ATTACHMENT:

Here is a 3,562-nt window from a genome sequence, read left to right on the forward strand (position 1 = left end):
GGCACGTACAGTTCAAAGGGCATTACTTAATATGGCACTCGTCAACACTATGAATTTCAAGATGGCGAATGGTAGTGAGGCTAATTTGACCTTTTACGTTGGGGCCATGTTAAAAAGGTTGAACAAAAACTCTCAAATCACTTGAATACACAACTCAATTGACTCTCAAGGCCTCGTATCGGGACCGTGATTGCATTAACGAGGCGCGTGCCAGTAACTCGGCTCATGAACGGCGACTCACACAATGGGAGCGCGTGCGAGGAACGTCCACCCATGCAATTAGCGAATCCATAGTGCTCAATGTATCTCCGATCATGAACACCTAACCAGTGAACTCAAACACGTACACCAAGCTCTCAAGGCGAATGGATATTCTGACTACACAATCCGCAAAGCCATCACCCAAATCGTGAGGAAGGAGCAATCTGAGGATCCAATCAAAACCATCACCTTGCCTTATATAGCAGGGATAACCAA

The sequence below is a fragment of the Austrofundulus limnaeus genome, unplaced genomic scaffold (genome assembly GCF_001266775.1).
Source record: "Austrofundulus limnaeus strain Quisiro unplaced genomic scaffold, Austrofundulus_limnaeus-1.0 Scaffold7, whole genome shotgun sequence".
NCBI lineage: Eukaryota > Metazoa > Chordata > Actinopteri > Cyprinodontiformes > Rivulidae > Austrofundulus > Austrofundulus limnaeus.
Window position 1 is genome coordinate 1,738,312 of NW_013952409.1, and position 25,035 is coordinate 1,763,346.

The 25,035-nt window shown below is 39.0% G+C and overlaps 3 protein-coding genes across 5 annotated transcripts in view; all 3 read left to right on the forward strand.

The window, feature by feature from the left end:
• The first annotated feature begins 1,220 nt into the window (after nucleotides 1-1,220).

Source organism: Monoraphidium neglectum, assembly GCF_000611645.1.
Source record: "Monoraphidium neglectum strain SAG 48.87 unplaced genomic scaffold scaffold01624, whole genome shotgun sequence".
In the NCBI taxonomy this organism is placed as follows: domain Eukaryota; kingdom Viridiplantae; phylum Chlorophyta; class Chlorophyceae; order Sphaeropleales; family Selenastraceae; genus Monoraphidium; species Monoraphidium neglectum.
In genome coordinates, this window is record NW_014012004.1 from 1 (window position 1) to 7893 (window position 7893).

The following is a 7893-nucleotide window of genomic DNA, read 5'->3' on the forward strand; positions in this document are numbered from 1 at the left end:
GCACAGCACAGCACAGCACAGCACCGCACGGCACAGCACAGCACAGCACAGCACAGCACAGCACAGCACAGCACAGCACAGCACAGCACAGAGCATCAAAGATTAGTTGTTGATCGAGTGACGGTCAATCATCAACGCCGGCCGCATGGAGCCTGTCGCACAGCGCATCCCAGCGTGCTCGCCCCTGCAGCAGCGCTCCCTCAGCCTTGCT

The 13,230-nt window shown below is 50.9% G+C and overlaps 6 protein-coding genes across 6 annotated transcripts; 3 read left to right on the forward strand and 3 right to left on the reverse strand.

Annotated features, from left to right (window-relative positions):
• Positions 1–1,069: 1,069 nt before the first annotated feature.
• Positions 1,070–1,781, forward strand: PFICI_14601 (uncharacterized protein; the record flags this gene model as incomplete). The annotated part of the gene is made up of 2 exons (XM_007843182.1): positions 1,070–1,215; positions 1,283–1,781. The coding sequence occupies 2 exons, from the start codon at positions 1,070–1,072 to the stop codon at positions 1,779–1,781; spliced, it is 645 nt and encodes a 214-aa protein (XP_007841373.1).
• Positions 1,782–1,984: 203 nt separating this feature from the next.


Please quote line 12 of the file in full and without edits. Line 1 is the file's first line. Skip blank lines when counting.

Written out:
In the NCBI taxonomy this organism is placed as follows: domain Eukaryota; kingdom Viridiplantae; phylum Chlorophyta; class Chlorophyceae; order Sphaeropleales; family Selenastraceae; genus Monoraphidium; species Monoraphidium neglectum.